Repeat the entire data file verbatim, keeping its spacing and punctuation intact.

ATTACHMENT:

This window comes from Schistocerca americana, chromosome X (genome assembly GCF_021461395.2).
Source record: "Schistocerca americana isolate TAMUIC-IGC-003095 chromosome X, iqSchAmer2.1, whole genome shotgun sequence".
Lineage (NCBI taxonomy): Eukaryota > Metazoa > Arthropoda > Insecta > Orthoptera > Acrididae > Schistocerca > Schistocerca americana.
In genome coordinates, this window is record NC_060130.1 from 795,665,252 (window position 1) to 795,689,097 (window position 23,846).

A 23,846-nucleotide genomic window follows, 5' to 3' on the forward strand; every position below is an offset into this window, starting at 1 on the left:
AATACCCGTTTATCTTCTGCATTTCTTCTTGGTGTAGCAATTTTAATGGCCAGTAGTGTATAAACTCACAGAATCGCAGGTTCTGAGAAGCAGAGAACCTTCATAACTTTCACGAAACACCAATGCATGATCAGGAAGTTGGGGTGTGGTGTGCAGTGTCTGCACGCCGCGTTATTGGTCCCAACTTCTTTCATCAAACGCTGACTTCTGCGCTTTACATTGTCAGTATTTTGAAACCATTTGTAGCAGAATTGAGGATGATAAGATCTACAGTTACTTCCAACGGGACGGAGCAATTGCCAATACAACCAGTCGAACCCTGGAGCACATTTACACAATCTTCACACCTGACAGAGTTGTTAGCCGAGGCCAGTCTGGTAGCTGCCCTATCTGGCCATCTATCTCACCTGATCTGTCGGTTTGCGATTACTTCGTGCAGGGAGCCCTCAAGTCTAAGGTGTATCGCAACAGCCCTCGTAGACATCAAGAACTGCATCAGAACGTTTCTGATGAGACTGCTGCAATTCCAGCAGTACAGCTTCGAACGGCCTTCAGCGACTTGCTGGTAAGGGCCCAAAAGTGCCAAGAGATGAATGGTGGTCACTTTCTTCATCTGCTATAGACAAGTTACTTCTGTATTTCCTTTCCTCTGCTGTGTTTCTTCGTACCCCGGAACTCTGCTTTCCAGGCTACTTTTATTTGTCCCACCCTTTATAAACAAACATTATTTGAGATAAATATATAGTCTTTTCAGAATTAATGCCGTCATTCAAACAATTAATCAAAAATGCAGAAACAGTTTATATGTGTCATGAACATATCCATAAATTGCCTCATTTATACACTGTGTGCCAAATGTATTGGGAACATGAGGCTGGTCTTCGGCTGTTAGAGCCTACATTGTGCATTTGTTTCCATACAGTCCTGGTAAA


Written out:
This window comes from Schistocerca americana, chromosome X (genome assembly GCF_021461395.2).
Source record: "Schistocerca americana isolate TAMUIC-IGC-003095 chromosome X, iqSchAmer2.1, whole genome shotgun sequence".
Lineage (NCBI taxonomy): Eukaryota > Metazoa > Arthropoda > Insecta > Orthoptera > Acrididae > Schistocerca > Schistocerca americana.
In genome coordinates, this window is record NC_060130.1 from 795,665,252 (window position 1) to 795,689,097 (window position 23,846).

A 23,846-nucleotide genomic window follows, 5' to 3' on the forward strand; every position below is an offset into this window, starting at 1 on the left:
AATACCCGTTTATCTTCTGCATTTCTTCTTGGTGTAGCAATTTTAATGGCCAGTAGTGTATAAACTCACAGAATCGCAGGTTCTGAGAAGCAGAGAACCTTCATAACTTTCACGAAACACCAATGCATGATCAGGAAGTTGGGGTGTGGTGTGCAGTGTCTGCACGCCGCGTTATTGGTCCCAACTTCTTTCATCAAACGCTGACTTCTGCGCTTTACATTGTCAGTATTTTGAAACCATTTGTAGCAGAATTGAGGATGATAAGATCTACAGTTACTTCCAACGGGACGGAGCAATTGCCAATACAACCAGTCGAACCCTGGAGCACATTTACACAATCTTCACACCTGACAGAGTTGTTAGCCGAGGCCAGTCTGGTAGCTGCCCTATCTGGCCATCTATCTCACCTGATCTGTCGGTTTGCGATTACTTCGTGCAGGGAGCCCTCAAGTCTAAGGTGTATCGCAACAGCCCTCGTAGACATCAAGAACTGCATCAGAACGTTTCTGATGAGACTGCTGCAATTCCAGCAGTACAGCTTCGAACGGCCTTCAGCGACTTGCTGGTAAGGGCCCAAAAGTGCCAAGAGATGAATGGTGGTCACTTTCTTCATCTGCTATAGACAAGTTACTTCTGTATTTCCTTTCCTCTGCTGTGTTTCTTCGTACCCCGGAACTCTGCTTTCCAGGCTACTTTTATTTGTCCCACCCTTTATAAACAAACATTATTTGAGATAAATATATAGTCTTTTCAGAATTAATGCCGTCATTCAAACAATTAATCAAAAATGCAGAAACAGTTTATATGTGTCATGAACATATCCATAAATTGCCTCATTTATACACTGTGTGCCAAATGTATTGGGAACATGAGGCTGGTCTTCGGCTGTTAGAGCCTACATTGTGCATTTGTTTCCATACAGTCCTGGTAAA